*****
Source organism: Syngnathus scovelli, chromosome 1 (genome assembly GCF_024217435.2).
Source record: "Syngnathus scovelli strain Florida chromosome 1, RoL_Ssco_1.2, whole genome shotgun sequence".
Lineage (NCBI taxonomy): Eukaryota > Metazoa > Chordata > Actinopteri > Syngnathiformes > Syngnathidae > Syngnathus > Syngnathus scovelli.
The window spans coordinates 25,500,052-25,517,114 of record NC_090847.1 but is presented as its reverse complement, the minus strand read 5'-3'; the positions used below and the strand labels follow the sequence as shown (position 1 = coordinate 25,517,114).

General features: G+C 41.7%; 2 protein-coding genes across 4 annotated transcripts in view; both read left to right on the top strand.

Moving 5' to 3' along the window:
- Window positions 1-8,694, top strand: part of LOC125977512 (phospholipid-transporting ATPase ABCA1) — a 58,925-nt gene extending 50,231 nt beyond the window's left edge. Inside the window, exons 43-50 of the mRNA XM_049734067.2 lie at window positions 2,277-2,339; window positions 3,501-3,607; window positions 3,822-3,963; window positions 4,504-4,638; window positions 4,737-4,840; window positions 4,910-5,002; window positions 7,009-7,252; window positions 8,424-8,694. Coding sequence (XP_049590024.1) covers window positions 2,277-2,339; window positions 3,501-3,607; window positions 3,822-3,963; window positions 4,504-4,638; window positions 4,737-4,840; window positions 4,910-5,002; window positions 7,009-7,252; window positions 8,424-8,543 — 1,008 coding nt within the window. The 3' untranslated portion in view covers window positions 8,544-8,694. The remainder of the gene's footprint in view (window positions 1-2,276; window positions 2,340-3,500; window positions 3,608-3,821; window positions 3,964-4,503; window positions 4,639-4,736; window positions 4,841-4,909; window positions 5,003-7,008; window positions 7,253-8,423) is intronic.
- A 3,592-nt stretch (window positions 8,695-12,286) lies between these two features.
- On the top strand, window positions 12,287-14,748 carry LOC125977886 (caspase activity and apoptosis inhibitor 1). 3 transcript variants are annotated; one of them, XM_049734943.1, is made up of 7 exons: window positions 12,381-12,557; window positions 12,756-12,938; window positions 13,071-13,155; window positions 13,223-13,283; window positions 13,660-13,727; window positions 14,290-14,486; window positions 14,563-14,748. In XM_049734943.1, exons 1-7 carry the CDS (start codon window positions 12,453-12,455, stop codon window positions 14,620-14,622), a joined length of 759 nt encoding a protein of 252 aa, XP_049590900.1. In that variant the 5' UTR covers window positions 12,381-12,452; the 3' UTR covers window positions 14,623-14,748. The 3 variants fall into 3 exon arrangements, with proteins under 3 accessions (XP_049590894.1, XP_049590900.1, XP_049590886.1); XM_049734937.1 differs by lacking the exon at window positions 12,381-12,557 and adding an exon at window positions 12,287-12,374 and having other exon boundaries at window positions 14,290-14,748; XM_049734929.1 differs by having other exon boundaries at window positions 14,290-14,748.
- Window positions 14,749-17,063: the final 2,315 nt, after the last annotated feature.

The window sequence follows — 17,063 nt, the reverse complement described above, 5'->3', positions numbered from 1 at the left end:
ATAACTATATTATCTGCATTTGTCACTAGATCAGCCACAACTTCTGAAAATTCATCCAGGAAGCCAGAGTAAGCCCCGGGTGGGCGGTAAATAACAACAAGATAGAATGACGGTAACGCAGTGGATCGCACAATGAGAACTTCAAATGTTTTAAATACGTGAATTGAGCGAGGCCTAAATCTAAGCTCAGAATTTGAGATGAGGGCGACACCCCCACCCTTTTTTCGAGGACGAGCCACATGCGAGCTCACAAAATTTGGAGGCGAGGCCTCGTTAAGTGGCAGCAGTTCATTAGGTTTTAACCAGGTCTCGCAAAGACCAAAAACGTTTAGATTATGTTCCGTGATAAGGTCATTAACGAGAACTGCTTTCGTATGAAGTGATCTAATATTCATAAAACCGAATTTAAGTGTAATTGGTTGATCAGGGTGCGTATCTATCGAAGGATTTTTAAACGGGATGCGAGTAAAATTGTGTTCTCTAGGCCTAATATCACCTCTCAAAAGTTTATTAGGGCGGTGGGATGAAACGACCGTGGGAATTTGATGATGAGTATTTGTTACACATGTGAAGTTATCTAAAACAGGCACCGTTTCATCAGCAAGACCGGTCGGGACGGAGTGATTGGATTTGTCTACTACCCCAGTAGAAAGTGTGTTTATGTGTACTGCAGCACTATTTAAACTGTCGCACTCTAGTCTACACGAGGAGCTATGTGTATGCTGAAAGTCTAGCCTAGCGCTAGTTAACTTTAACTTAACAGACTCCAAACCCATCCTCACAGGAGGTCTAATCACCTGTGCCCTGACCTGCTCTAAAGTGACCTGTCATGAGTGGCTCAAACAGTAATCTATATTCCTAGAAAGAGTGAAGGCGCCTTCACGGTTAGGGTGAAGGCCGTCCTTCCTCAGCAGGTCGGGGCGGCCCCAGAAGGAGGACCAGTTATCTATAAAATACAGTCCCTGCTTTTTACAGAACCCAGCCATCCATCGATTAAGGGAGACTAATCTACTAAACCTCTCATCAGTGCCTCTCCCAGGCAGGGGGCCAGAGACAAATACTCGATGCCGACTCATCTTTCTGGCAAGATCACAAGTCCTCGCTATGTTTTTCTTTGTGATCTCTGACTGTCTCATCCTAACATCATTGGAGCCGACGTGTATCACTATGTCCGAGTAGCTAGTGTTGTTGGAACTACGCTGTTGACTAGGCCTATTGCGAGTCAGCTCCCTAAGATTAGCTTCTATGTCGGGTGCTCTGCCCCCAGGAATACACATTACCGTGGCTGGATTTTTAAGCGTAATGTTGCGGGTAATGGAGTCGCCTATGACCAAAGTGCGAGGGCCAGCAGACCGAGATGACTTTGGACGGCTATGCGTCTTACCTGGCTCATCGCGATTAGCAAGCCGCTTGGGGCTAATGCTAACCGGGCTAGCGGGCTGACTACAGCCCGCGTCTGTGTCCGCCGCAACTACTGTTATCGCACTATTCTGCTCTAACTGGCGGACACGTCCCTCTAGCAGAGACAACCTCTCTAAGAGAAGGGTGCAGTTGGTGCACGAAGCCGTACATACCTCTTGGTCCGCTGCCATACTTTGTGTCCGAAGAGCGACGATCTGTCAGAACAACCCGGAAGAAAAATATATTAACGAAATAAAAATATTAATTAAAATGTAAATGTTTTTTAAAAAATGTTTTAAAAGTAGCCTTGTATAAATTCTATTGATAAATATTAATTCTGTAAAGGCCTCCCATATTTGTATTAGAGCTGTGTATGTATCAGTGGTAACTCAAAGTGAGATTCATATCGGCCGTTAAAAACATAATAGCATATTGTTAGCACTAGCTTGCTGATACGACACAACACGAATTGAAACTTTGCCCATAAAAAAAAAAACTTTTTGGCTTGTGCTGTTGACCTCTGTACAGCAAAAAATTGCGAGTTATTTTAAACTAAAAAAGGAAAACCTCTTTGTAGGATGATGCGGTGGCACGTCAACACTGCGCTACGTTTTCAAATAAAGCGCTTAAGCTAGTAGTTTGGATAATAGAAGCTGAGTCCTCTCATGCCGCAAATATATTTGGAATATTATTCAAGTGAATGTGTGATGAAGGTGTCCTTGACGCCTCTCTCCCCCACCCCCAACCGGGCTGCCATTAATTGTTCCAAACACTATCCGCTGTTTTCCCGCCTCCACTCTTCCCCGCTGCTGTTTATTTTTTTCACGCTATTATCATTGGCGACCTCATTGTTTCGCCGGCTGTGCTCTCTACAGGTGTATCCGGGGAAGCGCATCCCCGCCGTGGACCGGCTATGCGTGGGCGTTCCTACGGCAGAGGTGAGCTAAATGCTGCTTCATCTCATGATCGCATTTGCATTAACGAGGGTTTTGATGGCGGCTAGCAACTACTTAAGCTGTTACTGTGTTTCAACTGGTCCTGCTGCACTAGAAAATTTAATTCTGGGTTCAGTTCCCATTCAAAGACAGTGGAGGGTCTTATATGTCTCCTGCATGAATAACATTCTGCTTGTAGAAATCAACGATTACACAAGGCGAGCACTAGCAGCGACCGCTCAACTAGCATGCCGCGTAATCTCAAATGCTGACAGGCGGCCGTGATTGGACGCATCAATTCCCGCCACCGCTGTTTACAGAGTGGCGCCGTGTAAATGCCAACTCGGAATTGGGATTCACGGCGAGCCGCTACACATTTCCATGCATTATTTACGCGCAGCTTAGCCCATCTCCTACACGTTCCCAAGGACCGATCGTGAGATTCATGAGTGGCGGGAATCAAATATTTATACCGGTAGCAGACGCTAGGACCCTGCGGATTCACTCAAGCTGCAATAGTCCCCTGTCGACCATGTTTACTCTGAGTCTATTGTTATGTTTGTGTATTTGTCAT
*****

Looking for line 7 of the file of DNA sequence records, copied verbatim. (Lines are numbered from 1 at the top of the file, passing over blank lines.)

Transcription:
- Window positions 1-8,694, top strand: part of LOC125977512 (phospholipid-transporting ATPase ABCA1) — a 58,925-nt gene extending 50,231 nt beyond the window's left edge. Inside the window, exons 43-50 of the mRNA XM_049734067.2 lie at window positions 2,277-2,339; window positions 3,501-3,607; window positions 3,822-3,963; window positions 4,504-4,638; window positions 4,737-4,840; window positions 4,910-5,002; window positions 7,009-7,252; window positions 8,424-8,694. Coding sequence (XP_049590024.1) covers window positions 2,277-2,339; window positions 3,501-3,607; window positions 3,822-3,963; window positions 4,504-4,638; window positions 4,737-4,840; window positions 4,910-5,002; window positions 7,009-7,252; window positions 8,424-8,543 — 1,008 coding nt within the window. The 3' untranslated portion in view covers window positions 8,544-8,694. The remainder of the gene's footprint in view (window positions 1-2,276; window positions 2,340-3,500; window positions 3,608-3,821; window positions 3,964-4,503; window positions 4,639-4,736; window positions 4,841-4,909; window positions 5,003-7,008; window positions 7,253-8,423) is intronic.